Cedar-houses bears the AtlasOn his giant shoulders; flutt'ringIn the breeze far, far above himThousand flags are gaily floating,Bearing witness to his might.。， Wide, high, glorious the viewGazing round upon life,While from mount unto mountHovers the spirit eterne,Life eternal foreboding.
Social streamletsJoin his waters. And now moves heO'er the plain in silv'ry glory,And the plain in him exults,And the rivers from the plain,And the streamlets from the mountain,Shout with joy, exclaiming: "Brother,Brother, take thy brethren with thee,With thee to thine aged father,To the everlasting ocean,Who, with arms outstretching far,Waiteth for us;Ah, in vain those arms lie openTo embrace his yearning children;For the thirsty sand consumes usIn the desert waste; the sunbeamsDrink our life-blood; hills around usInto lakes would dam us! Brother,Take thy brethren of the plain,Take thy brethren of the mountainWith thee, to thy father's arms!。，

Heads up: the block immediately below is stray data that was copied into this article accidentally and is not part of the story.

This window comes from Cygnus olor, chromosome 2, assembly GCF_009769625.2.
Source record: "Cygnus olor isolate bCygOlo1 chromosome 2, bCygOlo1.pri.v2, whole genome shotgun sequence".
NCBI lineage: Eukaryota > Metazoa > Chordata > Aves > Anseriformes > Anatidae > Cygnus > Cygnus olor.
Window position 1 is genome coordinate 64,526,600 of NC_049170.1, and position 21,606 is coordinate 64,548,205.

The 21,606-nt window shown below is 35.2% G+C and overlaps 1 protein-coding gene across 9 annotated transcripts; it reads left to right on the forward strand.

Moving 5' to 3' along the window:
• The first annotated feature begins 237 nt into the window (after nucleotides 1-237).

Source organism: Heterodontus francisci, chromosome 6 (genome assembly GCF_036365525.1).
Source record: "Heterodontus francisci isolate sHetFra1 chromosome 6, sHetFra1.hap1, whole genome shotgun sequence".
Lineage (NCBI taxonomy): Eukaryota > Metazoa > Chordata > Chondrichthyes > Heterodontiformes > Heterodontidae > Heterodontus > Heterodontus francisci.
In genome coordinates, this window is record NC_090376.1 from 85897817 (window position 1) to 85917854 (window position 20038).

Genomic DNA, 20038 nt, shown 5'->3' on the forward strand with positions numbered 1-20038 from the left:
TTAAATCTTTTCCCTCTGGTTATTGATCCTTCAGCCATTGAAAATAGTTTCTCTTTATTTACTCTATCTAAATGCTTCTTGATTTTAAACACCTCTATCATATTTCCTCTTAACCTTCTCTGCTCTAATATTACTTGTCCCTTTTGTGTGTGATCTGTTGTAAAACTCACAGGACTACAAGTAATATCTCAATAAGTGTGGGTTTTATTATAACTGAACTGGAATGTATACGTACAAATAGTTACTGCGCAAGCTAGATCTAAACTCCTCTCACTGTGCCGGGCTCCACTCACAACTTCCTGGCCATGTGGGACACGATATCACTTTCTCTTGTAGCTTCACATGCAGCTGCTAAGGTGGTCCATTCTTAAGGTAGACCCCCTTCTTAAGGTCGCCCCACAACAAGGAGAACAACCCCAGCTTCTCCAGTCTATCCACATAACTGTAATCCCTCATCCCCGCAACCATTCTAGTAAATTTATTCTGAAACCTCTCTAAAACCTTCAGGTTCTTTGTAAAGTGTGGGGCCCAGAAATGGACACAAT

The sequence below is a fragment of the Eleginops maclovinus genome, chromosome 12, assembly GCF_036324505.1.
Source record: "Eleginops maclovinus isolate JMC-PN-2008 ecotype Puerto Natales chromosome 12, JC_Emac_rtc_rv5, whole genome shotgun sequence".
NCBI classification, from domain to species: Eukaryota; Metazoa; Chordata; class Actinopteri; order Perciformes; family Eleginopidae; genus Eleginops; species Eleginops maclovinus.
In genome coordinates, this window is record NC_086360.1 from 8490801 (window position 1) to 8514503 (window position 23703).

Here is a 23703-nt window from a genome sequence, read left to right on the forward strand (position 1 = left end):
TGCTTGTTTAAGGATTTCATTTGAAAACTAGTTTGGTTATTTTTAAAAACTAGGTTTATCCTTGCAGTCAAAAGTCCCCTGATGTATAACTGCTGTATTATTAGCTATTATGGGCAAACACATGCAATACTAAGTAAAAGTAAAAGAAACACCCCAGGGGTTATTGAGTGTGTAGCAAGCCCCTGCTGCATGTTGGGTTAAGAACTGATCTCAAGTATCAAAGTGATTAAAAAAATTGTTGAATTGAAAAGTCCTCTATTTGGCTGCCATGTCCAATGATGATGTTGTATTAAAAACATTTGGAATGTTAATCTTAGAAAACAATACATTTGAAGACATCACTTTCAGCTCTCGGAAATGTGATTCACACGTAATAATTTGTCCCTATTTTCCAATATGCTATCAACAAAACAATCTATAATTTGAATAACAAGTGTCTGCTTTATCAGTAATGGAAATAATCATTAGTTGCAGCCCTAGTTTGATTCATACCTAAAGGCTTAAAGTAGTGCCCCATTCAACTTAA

I honour thee! and why?Hast thou e'er lighten'd the sorrowsOf the heavy laden?Hast thou e'er dried up the tearsOf the anguish-stricken?Was I not fashion'd to be a manBy omnipotent Time,And by eternal Fate,Masters of me and thee?。， Her only we mean;But all fly away,